Tamiz v Google Inc & Anor – defamation law and the definition of a publisher

The facts in Tamiz v Google

Mr Payam Tamiz (“the Claimant”) was a candidate for local elections in Thanet in 2011. He resigned from his candidacy after he was alleged to have made inappropriate remarks. After his resignation a blog post was written on the “London Muslim blog” relating to the Claimant’s remarks. Comments were made on this blog post, eight of which were the subject of the litigation in Tamiz v Google Inc & Anor. These comments referred to Mr Tamiz as a “racist” and alleged that Mr Tamiz sold drugs, among other things. Mr Tamiz was unhappy with this and complained to the “Blogger” platform, which Google Inc owned. After correspondence with Google on the issue Mr Tamiz issued a claim form on or about 10 August 2011. It was issued on 16 August 2011 and the Master gave permission for Mr Tamiz to serve the claim form in California on 22 September 2011.

Google Inc sought to have the order allowing serving of the claim form on Google Inc set aside on the following grounds:

  1. That Google Inc is not a publisher of the material in question but a neutral service provider and could not have been expected to investigate whether such comments were defamatory
  2. That Google is not a publisher for the purposes of the English law of defamation
  3. That even if Google Inc were held to be a publisher, it would be protected from liability for the defamatory comments by virtue of Regulation 19 of the Electronic Commerce (EC Directive) Regulations 2002

The law relating to defamation

In order for a Claimant to succeed in a claim for defamation they must show that:

  1. That a defamatory statement has been made
  2. That this defamatory statement refers to the Claimant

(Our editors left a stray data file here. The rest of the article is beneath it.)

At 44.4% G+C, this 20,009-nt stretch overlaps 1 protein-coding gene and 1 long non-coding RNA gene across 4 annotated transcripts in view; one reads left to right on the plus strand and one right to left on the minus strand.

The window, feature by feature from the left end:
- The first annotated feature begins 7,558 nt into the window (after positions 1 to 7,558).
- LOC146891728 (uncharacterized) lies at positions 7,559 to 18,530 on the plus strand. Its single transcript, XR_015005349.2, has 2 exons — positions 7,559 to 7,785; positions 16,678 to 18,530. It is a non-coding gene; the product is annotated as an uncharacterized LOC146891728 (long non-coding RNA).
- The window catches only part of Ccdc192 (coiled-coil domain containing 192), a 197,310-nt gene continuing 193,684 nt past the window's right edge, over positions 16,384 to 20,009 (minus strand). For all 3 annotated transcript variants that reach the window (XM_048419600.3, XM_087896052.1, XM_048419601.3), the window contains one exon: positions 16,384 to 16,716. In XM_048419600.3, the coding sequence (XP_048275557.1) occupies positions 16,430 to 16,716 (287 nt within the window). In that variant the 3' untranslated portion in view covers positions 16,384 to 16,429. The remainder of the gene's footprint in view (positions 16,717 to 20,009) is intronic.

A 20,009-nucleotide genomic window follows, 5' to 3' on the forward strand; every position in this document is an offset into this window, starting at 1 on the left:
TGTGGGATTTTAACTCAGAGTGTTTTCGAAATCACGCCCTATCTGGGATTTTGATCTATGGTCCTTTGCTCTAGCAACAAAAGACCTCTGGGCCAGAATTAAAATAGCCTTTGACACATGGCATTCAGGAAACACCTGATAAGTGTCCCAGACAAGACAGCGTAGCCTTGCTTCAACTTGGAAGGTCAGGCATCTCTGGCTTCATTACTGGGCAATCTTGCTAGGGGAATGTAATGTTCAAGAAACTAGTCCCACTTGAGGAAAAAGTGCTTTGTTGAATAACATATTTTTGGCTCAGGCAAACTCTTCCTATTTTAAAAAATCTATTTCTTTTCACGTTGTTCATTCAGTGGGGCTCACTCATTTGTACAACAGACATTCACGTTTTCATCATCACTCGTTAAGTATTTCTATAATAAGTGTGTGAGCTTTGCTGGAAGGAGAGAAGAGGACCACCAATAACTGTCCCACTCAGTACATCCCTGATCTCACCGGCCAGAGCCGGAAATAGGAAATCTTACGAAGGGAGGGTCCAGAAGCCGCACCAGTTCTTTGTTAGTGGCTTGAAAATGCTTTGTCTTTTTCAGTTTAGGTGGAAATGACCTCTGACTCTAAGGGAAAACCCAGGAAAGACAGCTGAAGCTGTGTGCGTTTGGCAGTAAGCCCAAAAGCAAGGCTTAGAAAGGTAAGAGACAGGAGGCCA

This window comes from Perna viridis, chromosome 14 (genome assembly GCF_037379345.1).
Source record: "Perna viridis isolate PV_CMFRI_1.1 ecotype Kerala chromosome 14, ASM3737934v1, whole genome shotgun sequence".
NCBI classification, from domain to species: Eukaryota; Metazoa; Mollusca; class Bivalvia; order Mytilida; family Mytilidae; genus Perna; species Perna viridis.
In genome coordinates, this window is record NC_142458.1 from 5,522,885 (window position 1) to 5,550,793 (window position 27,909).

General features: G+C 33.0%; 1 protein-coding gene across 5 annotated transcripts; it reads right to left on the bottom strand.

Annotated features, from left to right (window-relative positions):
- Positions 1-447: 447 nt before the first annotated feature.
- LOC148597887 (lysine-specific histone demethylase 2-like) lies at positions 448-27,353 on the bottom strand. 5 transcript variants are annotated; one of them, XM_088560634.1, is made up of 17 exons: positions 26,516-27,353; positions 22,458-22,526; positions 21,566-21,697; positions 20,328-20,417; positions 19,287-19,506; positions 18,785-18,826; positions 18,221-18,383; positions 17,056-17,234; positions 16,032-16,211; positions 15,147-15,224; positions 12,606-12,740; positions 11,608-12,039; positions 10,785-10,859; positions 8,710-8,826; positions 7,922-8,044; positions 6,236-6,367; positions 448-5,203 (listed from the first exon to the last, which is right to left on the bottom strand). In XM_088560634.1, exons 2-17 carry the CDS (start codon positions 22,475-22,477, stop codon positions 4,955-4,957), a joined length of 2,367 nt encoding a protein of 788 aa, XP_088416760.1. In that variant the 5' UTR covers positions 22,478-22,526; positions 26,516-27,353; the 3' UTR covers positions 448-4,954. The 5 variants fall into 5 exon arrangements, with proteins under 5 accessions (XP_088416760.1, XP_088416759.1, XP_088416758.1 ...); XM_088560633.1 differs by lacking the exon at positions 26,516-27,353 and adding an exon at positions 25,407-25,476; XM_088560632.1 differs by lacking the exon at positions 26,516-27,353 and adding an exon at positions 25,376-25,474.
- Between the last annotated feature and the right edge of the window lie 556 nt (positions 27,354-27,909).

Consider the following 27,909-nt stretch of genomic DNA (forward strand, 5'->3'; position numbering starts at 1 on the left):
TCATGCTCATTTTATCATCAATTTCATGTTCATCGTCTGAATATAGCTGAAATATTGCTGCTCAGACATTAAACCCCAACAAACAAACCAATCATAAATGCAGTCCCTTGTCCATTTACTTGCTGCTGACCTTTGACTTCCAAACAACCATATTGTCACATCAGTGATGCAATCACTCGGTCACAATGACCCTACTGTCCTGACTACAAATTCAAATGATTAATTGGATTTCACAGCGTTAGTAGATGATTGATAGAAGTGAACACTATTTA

3. That the defamatory statement was published to at least one other person apart from the Claimant

In order for a statement to be defamatory it must lower the Claimant in the eyes of right-thinking people. This is an objective test.

Further, the defamatory statement must refer to the Claimant (even though it is not necessary that the Defendant should have intended that the statement refers to the Claimant). A statement can be defamatory even if it doesn’t mention the Claimant by name.

Thirdly – and this is the salient point in question in Tamiz v Google – the defamatory statement referring to the Claimant must have been communicated to at least one other person than the Claimant themselves. The issue at hand in Tamiz v Google was whether Google Inc could be held to be a publisher and therefore liable for the comments.

The High Court’s judgment in Tamiz v Google

The High Court first considered whether the comments made were defamatory. The Judge concluded that at least some of the comments on the blog had a defamatory sting.  Whether Google was a publisher for the purposes of the English common law of defamation was then reflected upon. Mr Justice Eady found that Google Inc was not a publisher under defamation law as it was not required to take any positive step to remove offending material from the Blogger platform as its role as a platform provider was a purely passive one. Mr Tamiz’s claim for defamation failed. Although the Judge had no need to consider defences to the defamation claim on this basis he nonetheless proceeded to do so. Judge Eady therefore considered s.1 of the Defamation Act 1996 and concluded that a defence would be viable on this basis. He also concluded that an alternative defence based upon Regulation 19 of the Electronic Commerce (EC Directive) Regulations 2002 would exempt Google from liability for defamation.